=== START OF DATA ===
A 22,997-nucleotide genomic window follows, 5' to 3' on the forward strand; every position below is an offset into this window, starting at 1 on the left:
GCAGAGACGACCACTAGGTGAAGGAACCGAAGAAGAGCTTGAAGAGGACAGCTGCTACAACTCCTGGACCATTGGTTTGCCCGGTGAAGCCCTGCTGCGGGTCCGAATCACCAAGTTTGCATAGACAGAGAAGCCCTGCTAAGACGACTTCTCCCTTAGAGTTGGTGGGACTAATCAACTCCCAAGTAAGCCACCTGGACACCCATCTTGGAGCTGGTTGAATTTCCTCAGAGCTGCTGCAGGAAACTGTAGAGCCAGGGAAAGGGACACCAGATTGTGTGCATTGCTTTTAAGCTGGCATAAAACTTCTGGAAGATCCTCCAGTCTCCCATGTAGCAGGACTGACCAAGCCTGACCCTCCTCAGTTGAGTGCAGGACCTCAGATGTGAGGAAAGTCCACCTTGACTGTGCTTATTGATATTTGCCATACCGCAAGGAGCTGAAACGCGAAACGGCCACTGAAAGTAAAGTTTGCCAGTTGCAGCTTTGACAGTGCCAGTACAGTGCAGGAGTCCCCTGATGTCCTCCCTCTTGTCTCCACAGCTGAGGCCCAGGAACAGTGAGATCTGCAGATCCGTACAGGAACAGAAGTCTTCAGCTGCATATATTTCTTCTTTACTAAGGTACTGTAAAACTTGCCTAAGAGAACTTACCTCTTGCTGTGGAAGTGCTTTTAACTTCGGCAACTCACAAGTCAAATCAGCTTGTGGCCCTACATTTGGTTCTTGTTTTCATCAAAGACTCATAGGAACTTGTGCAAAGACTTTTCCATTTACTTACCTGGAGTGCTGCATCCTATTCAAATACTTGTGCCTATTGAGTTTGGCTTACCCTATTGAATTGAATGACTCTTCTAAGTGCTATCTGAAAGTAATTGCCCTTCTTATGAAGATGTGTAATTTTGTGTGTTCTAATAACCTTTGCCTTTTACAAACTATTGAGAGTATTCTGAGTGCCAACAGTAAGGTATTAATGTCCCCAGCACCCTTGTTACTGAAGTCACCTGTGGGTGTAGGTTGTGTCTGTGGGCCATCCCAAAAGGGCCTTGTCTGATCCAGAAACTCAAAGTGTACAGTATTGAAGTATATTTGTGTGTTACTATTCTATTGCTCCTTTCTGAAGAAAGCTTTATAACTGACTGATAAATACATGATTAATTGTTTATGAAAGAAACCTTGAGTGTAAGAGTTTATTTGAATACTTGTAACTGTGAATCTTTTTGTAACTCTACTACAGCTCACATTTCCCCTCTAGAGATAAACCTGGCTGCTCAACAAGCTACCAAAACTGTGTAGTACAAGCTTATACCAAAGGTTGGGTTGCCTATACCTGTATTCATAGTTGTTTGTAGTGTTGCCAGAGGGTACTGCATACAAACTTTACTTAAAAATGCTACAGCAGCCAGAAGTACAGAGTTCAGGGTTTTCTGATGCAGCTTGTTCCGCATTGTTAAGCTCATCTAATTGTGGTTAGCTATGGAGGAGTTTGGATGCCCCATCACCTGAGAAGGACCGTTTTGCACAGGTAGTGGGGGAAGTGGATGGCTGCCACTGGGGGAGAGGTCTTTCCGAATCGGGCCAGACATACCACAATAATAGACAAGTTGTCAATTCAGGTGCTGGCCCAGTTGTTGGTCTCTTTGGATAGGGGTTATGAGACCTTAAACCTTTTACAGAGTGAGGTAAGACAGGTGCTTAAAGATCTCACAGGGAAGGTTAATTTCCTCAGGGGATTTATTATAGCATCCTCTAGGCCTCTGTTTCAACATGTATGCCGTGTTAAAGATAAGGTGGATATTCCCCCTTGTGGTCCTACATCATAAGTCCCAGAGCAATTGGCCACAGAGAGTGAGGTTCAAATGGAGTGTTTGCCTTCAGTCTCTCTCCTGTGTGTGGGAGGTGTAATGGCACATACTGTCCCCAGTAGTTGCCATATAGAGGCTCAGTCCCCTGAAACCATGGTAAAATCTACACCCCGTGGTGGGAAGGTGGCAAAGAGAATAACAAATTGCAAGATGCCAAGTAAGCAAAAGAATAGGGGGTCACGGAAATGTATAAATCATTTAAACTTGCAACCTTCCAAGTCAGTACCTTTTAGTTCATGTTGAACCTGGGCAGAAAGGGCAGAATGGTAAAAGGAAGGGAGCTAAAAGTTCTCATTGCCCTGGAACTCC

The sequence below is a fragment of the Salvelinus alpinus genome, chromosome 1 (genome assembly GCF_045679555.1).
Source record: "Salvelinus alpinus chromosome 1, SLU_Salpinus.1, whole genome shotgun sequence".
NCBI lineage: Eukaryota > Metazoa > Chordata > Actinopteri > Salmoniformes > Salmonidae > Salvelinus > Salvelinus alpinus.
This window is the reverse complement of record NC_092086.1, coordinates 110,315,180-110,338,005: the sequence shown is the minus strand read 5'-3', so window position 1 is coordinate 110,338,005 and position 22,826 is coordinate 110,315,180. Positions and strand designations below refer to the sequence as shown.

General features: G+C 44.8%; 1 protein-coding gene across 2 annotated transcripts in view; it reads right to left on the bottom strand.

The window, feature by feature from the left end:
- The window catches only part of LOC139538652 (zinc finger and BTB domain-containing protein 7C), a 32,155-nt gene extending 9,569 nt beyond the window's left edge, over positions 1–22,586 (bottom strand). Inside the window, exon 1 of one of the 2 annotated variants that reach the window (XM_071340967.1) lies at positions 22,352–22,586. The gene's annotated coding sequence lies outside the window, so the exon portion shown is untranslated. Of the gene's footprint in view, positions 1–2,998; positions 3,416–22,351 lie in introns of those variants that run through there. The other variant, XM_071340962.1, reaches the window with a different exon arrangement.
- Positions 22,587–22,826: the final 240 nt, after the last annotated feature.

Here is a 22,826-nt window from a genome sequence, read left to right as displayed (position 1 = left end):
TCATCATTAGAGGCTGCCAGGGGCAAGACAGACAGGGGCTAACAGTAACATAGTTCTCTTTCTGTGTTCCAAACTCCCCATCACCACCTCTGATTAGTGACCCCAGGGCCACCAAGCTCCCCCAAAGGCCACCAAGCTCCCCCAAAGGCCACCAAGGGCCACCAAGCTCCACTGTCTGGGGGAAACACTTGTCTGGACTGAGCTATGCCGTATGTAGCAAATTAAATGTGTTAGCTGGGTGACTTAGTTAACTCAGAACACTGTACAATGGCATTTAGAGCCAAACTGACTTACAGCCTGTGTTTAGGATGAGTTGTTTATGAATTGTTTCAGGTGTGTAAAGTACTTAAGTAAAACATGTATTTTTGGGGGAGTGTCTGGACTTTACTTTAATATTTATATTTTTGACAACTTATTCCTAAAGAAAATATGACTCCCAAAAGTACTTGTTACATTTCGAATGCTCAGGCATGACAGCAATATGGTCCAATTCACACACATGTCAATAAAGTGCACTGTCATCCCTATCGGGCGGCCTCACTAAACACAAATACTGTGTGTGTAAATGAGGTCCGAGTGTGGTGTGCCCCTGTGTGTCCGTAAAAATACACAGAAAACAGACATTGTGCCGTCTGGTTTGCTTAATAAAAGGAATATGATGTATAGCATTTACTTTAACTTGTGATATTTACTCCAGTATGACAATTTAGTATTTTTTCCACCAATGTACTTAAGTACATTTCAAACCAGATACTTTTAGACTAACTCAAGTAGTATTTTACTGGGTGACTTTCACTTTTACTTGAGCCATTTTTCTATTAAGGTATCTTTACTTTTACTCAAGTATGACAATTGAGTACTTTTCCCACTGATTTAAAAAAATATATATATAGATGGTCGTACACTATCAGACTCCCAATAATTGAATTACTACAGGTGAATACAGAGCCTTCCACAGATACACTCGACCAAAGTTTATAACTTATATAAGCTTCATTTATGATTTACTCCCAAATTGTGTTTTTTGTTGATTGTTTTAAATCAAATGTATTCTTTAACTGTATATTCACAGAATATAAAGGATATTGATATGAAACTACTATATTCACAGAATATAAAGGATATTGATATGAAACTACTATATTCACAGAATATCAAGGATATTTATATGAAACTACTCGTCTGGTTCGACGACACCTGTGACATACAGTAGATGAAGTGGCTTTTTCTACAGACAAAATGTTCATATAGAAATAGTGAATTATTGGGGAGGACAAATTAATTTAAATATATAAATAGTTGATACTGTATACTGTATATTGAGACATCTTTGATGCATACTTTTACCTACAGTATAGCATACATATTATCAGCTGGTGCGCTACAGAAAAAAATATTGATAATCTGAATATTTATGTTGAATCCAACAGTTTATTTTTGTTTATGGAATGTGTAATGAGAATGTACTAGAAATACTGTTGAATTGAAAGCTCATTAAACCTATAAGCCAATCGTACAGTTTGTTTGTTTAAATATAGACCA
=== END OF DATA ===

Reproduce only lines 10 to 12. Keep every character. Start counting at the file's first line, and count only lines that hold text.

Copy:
- Positions 22,587–22,826: the final 240 nt, after the last annotated feature.

Here is a 22,826-nt window from a genome sequence, read left to right as displayed (position 1 = left end):
TCATCATTAGAGGCTGCCAGGGGCAAGACAGACAGGGGCTAACAGTAACATAGTTCTCTTTCTGTGTTCCAAACTCCCCATCACCACCTCTGATTAGTGACCCCAGGGCCACCAAGCTCCCCCAAAGGCCACCAAGCTCCCCCAAAGGCCACCAAGGGCCACCAAGCTCCACTGTCTGGGGGAAACACTTGTCTGGACTGAGCTATGCCGTATGTAGCAAATTAAATGTGTTAGCTGGGTGACTTAGTTAACTCAGAACACTGTACAATGGCATTTAGAGCCAAACTGACTTACAGCCTGTGTTTAGGATGAGTTGTTTATGAATTGTTTCAGGTGTGTAAAGTACTTAAGTAAAACATGTATTTTTGGGGGAGTGTCTGGACTTTACTTTAATATTTATATTTTTGACAACTTATTCCTAAAGAAAATATGACTCCCAAAAGTACTTGTTACATTTCGAATGCTCAGGCATGACAGCAATATGGTCCAATTCACACACATGTCAATAAAGTGCACTGTCATCCCTATCGGGCGGCCTCACTAAACACAAATACTGTGTGTGTAAATGAGGTCCGAGTGTGGTGTGCCCCTGTGTGTCCGTAAAAATACACAGAAAACAGACATTGTGCCGTCTGGTTTGCTTAATAAAAGGAATATGATGTATAGCATTTACTTTAACTTGTGATATTTACTCCAGTATGACAATTTAGTATTTTTTCCACCAATGTACTTAAGTACATTTCAAACCAGATACTTTTAGACTAACTCAAGTAGTATTTTACTGGGTGACTTTCACTTTTACTTGAGCCATTTTTCTATTAAGGTATCTTTACTTTTACTCAAGTATGACAATTGAGTACTTTTCCCACTGATTTAAAAAAATATATATATAGATGGTCGTACACTATCAGACTCCCAATAATTGAATTACTACAGGTGAATACAGAGCCTTCCACAGATACACTCGACCAAAGTTTATAACTTATATAAGCTTCATTTATGATTTACTCCCAAATTGTGTTTTTTGTTGATTGTTTTAAATCAAATGTATTCTTTAACTGTATATTCACAGAATATAAAGGATATTGATATGAAACTACTATATTCACAGAATATAAAGGATATTGATATGAAACTACTATATTCACAGAATATCAAGGATATTTATATGAAACTACTCGTCTGGTTCGACGACACCTGTGACATACAGTAGATGAAGTGGCTTTTTCTACAGACAAAATGTTCATATAGAAATAGTGAATTATTGGGGAGGACAAATTAATTTAAATATATAAATAGTTGATACTGTATACTGTATATTGAGACATCTTTGATGCATACTTTTACCTACAGTATAGCATACATATTATCAGCTGGTGCGCTACAGAAAAAAATATTGATAATCTGAATATTTATGTTGAATCCAACAGTTTATTTTTGTTTATGGAATGTGTAATGAGAATGTACTAGAAATACTGTTGAATTGAAAGCTCATTAAACCTATAAGCCAATCGTACAGTTTGTTTGTTTAAATATAGACCA